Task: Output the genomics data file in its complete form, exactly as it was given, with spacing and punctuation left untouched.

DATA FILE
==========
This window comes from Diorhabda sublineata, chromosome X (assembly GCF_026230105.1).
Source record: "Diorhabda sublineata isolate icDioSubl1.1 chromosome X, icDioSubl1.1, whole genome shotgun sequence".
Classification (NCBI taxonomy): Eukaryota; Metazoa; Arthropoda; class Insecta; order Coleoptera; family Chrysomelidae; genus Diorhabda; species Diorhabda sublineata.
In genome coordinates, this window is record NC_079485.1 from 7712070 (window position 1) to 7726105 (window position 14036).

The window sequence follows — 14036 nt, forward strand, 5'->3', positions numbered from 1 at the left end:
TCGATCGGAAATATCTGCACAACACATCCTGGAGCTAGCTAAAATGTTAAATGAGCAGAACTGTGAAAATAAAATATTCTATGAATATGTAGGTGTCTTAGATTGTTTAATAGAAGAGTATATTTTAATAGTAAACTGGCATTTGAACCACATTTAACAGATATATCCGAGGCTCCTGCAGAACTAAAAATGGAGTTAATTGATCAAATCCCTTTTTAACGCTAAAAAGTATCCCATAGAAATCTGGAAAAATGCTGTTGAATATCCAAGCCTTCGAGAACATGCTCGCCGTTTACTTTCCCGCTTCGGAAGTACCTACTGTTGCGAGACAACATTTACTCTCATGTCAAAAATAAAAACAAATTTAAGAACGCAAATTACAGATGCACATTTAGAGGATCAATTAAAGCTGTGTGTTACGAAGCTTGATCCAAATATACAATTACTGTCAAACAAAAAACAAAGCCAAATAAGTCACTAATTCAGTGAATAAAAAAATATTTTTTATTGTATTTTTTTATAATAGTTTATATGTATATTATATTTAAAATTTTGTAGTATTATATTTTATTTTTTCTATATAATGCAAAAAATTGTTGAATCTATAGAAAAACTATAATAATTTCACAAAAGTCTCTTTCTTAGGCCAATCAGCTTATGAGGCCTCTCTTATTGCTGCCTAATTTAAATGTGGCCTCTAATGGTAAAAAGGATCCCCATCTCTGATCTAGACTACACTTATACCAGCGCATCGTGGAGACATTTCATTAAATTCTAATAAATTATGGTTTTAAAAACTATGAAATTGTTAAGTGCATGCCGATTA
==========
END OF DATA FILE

This window comes from Diorhabda sublineata, chromosome X (assembly GCF_026230105.1).
Source record: "Diorhabda sublineata isolate icDioSubl1.1 chromosome X, icDioSubl1.1, whole genome shotgun sequence".
Classification (NCBI taxonomy): Eukaryota; Metazoa; Arthropoda; class Insecta; order Coleoptera; family Chrysomelidae; genus Diorhabda; species Diorhabda sublineata.
In genome coordinates, this window is record NC_079485.1 from 7712070 (window position 1) to 7726105 (window position 14036).

The window sequence follows — 14036 nt, forward strand, 5'->3', positions numbered from 1 at the left end:
TCGATCGGAAATATCTGCACAACACATCCTGGAGCTAGCTAAAATGTTAAATGAGCAGAACTGTGAAAATAAAATATTCTATGAATATGTAGGTGTCTTAGATTGTTTAATAGAAGAGTATATTTTAATAGTAAACTGGCATTTGAACCACATTTAACAGATATATCCGAGGCTCCTGCAGAACTAAAAATGGAGTTAATTGATCAAATCCCTTTTTAACGCTAAAAAGTATCCCATAGAAATCTGGAAAAATGCTGTTGAATATCCAAGCCTTCGAGAACATGCTCGCCGTTTACTTTCCCGCTTCGGAAGTACCTACTGTTGCGAGACAACATTTACTCTCATGTCAAAAATAAAAACAAATTTAAGAACGCAAATTACAGATGCACATTTAGAGGATCAATTAAAGCTGTGTGTTACGAAGCTTGATCCAAATATACAATTACTGTCAAACAAAAAACAAAGCCAAATAAGTCACTAATTCAGTGAATAAAAAAATATTTTTTATTGTATTTTTTTATAATAGTTTATATGTATATTATATTTAAAATTTTGTAGTATTATATTTTATTTTTTCTATATAATGCAAAAAATTGTTGAATCTATAGAAAAACTATAATAATTTCACAAAAGTCTCTTTCTTAGGCCAATCAGCTTATGAGGCCTCTCTTATTGCTGCCTAATTTAAATGTGGCCTCTAATGGTAAAAAGGATCCCCATCTCTGATCTAGACTACACTTATACCAGCGCATCGTGGAGACATTTCATTAAATTCTAATAAATTATGGTTTTAAAAACTATGAAATTGTTAAGTGCATGCCGATTA